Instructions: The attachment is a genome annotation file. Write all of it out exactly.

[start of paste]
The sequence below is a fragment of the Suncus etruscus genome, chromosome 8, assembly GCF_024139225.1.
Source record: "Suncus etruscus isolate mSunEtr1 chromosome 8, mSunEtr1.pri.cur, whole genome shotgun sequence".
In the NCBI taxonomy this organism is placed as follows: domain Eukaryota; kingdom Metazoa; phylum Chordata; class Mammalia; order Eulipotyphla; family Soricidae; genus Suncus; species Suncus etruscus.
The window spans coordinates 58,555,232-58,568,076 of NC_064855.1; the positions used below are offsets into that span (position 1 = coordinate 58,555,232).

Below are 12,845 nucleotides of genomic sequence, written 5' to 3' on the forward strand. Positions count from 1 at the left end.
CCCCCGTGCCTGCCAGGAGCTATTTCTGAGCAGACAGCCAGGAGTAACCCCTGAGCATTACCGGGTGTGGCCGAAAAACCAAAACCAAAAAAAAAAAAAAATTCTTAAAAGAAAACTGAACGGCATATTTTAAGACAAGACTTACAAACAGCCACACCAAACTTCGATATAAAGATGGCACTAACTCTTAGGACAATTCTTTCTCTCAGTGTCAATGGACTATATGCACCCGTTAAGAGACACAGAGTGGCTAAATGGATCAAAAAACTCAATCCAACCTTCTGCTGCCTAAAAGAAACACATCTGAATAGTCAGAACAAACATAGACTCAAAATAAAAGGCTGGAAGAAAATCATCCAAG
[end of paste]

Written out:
The sequence below is a fragment of the Suncus etruscus genome, chromosome 8, assembly GCF_024139225.1.
Source record: "Suncus etruscus isolate mSunEtr1 chromosome 8, mSunEtr1.pri.cur, whole genome shotgun sequence".
In the NCBI taxonomy this organism is placed as follows: domain Eukaryota; kingdom Metazoa; phylum Chordata; class Mammalia; order Eulipotyphla; family Soricidae; genus Suncus; species Suncus etruscus.
The window spans coordinates 58,555,232-58,568,076 of NC_064855.1; the positions used below are offsets into that span (position 1 = coordinate 58,555,232).

Below are 12,845 nucleotides of genomic sequence, written 5' to 3' on the forward strand. Positions count from 1 at the left end.
CCCCCGTGCCTGCCAGGAGCTATTTCTGAGCAGACAGCCAGGAGTAACCCCTGAGCATTACCGGGTGTGGCCGAAAAACCAAAACCAAAAAAAAAAAAAAATTCTTAAAAGAAAACTGAACGGCATATTTTAAGACAAGACTTACAAACAGCCACACCAAACTTCGATATAAAGATGGCACTAACTCTTAGGACAATTCTTTCTCTCAGTGTCAATGGACTATATGCACCCGTTAAGAGACACAGAGTGGCTAAATGGATCAAAAAACTCAATCCAACCTTCTGCTGCCTAAAAGAAACACATCTGAATAGTCAGAACAAACATAGACTCAAAATAAAAGGCTGGAAGAAAATCATCCAAG